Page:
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What to do if you can't pay your mortgage due to the coronavirus pandemic

There are a few different options available to borrowers who are struggling to make payments.

BOISE, Idaho — The COVID-19 pandemic is continuing to impact Idahoans' everyday lives. It has caused many to lose work and file for unemployment, affecting their ability to pay rent or their mortgage.

Chuck Kracht, director of loan servicing for the Idaho Housing and Finance Association, says there are a couple of options for those with a mortgage to keep in mind. One is a forbearance plan.

“Think of it as hitting the pause button on your loan," Kracht explained. "What it's not is loan forgiveness."

Forbearance will help provide short term relief to the borrower. Payments on a house can be paused for six months or longer. One thing to keep in mind though - at some point those payments will need to be made up.

“There are a couple different options that you can use to get back on track with your payment,” Kracht said. “You can add that amount back to your repayment plan to your normally scheduled monthly payment, you can pay it all back in a lump sum, or depending on what kind of loan it is, you might be eligible for some sort of loan modification.”

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However, there is a positive to doing a forbearance plan.

“Under the CARES Act, whenever someone is on an active forbearance plan there will not be any negative credit reporting and no late fee assessments,” Kracht said.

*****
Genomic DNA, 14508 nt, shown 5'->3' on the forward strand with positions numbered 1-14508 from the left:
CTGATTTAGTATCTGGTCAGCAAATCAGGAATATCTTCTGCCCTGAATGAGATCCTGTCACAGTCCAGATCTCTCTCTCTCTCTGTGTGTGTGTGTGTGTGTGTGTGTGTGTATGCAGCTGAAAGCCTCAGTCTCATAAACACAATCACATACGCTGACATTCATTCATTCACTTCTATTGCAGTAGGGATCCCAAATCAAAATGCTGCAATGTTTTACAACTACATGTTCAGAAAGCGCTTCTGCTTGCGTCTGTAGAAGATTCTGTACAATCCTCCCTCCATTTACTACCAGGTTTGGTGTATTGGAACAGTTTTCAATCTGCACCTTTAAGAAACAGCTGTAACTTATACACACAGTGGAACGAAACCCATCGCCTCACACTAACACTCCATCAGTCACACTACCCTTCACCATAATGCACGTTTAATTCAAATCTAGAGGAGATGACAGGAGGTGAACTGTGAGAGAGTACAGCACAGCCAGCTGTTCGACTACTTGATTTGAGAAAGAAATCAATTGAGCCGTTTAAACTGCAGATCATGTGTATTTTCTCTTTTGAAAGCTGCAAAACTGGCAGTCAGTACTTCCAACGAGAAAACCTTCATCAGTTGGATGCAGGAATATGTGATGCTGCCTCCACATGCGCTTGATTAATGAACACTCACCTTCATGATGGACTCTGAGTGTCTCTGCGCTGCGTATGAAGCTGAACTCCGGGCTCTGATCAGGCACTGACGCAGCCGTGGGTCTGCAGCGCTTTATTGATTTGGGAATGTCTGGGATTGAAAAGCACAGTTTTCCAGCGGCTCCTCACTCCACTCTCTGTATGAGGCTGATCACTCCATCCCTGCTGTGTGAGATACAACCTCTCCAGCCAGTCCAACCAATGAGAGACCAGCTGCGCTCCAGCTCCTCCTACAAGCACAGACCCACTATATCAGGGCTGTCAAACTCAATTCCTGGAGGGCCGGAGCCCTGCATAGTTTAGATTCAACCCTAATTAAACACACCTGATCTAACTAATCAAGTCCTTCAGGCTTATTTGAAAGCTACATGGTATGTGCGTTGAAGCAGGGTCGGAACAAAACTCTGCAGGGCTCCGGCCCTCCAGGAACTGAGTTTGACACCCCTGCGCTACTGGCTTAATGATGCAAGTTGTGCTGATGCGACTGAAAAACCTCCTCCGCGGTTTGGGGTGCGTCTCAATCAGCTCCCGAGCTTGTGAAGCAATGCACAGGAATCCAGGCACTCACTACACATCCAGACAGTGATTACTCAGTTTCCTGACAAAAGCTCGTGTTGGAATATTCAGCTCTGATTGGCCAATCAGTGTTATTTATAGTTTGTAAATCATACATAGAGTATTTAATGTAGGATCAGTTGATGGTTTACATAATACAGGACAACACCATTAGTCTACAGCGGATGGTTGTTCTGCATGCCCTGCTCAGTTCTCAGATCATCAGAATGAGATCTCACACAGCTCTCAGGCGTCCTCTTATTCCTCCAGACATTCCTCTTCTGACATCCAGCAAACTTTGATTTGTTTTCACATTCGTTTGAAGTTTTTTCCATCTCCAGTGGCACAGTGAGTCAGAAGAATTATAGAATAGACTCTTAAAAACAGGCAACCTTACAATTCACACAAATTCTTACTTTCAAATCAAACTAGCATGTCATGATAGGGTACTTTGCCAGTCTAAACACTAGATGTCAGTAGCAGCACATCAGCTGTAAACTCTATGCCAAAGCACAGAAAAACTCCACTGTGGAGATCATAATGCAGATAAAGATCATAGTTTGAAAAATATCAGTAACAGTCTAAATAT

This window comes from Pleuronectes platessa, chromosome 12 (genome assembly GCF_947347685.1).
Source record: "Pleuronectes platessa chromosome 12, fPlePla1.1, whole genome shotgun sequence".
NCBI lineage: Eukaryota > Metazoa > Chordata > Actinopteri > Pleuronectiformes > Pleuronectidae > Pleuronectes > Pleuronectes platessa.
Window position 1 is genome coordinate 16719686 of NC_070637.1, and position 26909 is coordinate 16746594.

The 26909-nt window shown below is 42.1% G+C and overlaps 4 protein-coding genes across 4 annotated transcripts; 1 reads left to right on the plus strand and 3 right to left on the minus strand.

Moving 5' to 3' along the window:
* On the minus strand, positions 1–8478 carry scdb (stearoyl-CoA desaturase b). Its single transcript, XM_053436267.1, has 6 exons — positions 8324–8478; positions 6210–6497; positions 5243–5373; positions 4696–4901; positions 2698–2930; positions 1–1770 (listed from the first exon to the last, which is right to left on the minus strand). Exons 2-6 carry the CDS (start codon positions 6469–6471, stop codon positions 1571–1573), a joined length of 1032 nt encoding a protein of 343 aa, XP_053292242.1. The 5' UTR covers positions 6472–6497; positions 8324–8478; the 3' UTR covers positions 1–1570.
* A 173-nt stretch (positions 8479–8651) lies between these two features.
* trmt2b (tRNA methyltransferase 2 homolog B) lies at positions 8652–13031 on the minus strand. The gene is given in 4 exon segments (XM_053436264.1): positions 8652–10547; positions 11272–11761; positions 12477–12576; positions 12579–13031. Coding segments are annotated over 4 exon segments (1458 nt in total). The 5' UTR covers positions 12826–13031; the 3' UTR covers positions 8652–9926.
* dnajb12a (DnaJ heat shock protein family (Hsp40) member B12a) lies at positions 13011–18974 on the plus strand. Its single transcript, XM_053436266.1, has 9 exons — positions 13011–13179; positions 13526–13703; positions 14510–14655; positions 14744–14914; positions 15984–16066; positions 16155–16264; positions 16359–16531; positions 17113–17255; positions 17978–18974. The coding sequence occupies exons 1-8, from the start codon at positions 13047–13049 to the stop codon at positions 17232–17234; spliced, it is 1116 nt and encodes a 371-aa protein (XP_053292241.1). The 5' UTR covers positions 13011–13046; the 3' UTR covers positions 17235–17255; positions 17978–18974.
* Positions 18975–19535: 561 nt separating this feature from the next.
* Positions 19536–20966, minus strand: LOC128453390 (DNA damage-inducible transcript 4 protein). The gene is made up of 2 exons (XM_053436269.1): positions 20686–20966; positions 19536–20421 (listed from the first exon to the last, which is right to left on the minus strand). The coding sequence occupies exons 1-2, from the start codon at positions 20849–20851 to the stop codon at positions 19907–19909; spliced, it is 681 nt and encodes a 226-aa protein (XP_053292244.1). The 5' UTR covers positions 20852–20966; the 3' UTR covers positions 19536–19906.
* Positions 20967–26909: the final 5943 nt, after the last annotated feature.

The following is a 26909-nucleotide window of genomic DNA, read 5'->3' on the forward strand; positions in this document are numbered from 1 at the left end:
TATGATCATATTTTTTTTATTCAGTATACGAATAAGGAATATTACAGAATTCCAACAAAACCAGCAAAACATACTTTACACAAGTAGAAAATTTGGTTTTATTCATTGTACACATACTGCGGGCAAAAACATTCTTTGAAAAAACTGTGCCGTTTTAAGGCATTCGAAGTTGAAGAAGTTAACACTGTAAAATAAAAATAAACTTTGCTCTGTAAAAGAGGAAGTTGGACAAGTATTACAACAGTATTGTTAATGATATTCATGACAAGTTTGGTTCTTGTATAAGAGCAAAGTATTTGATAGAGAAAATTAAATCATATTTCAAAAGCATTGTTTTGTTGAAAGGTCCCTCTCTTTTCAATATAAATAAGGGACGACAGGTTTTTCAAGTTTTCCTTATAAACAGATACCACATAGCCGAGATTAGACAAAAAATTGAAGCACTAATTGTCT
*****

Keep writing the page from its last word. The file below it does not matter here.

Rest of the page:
Another option is deferring the mortgage payments. This pushes back the payments to the end of the loan, effectively extending the time period someone is borrowing the money.

“The borrowers take the option that is going to have the least amount of negative affect on them and the one that will allow them to get the loan brought back to current as soon as possible,” said Ryan Froehlich, president of the Idaho Mortgage and Lenders Association.

Neither of these options forgive the loan, they both just give the borrower time to come up with the money to pay it off.

“Those payments are going to have to be paid at some point,” Froehlich said.

Another recommendation is that borrowers should pay what they can if they can’t do a full payment on the mortgage. However, Froehlich said if someone decides to do that, they should contact their lender to set up a plan.

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